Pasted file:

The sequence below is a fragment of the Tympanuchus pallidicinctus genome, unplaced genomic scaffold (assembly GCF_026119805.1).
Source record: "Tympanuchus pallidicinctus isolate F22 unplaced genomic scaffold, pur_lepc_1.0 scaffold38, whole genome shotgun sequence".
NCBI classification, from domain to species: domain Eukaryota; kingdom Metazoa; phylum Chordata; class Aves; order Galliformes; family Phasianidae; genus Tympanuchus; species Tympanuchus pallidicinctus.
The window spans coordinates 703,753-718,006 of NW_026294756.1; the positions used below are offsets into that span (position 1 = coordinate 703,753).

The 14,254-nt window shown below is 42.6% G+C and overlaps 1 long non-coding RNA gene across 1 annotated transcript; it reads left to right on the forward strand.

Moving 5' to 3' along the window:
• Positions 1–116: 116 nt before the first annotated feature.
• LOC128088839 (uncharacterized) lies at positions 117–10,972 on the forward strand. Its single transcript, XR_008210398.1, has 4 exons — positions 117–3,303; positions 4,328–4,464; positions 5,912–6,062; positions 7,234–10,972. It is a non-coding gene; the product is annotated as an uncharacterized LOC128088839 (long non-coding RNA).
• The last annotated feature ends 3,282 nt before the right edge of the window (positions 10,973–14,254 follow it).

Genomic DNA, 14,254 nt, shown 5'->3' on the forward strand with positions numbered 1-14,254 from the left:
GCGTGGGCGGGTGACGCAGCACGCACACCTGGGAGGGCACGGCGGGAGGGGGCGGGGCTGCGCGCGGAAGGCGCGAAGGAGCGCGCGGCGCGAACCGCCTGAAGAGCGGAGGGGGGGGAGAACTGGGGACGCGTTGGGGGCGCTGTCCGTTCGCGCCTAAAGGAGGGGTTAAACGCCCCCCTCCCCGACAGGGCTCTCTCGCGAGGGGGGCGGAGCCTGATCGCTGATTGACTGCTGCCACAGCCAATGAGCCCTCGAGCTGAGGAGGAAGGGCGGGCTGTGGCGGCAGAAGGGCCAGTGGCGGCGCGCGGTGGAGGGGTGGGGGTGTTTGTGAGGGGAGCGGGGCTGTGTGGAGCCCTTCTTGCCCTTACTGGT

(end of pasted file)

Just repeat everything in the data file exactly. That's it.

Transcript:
The sequence below is a fragment of the Tympanuchus pallidicinctus genome, unplaced genomic scaffold (assembly GCF_026119805.1).
Source record: "Tympanuchus pallidicinctus isolate F22 unplaced genomic scaffold, pur_lepc_1.0 scaffold38, whole genome shotgun sequence".
NCBI classification, from domain to species: domain Eukaryota; kingdom Metazoa; phylum Chordata; class Aves; order Galliformes; family Phasianidae; genus Tympanuchus; species Tympanuchus pallidicinctus.
The window spans coordinates 703,753-718,006 of NW_026294756.1; the positions used below are offsets into that span (position 1 = coordinate 703,753).

The 14,254-nt window shown below is 42.6% G+C and overlaps 1 long non-coding RNA gene across 1 annotated transcript; it reads left to right on the forward strand.

Moving 5' to 3' along the window:
• Positions 1–116: 116 nt before the first annotated feature.
• LOC128088839 (uncharacterized) lies at positions 117–10,972 on the forward strand. Its single transcript, XR_008210398.1, has 4 exons — positions 117–3,303; positions 4,328–4,464; positions 5,912–6,062; positions 7,234–10,972. It is a non-coding gene; the product is annotated as an uncharacterized LOC128088839 (long non-coding RNA).
• The last annotated feature ends 3,282 nt before the right edge of the window (positions 10,973–14,254 follow it).

Genomic DNA, 14,254 nt, shown 5'->3' on the forward strand with positions numbered 1-14,254 from the left:
GCGTGGGCGGGTGACGCAGCACGCACACCTGGGAGGGCACGGCGGGAGGGGGCGGGGCTGCGCGCGGAAGGCGCGAAGGAGCGCGCGGCGCGAACCGCCTGAAGAGCGGAGGGGGGGGAGAACTGGGGACGCGTTGGGGGCGCTGTCCGTTCGCGCCTAAAGGAGGGGTTAAACGCCCCCCTCCCCGACAGGGCTCTCTCGCGAGGGGGGCGGAGCCTGATCGCTGATTGACTGCTGCCACAGCCAATGAGCCCTCGAGCTGAGGAGGAAGGGCGGGCTGTGGCGGCAGAAGGGCCAGTGGCGGCGCGCGGTGGAGGGGTGGGGGTGTTTGTGAGGGGAGCGGGGCTGTGTGGAGCCCTTCTTGCCCTTACTGGT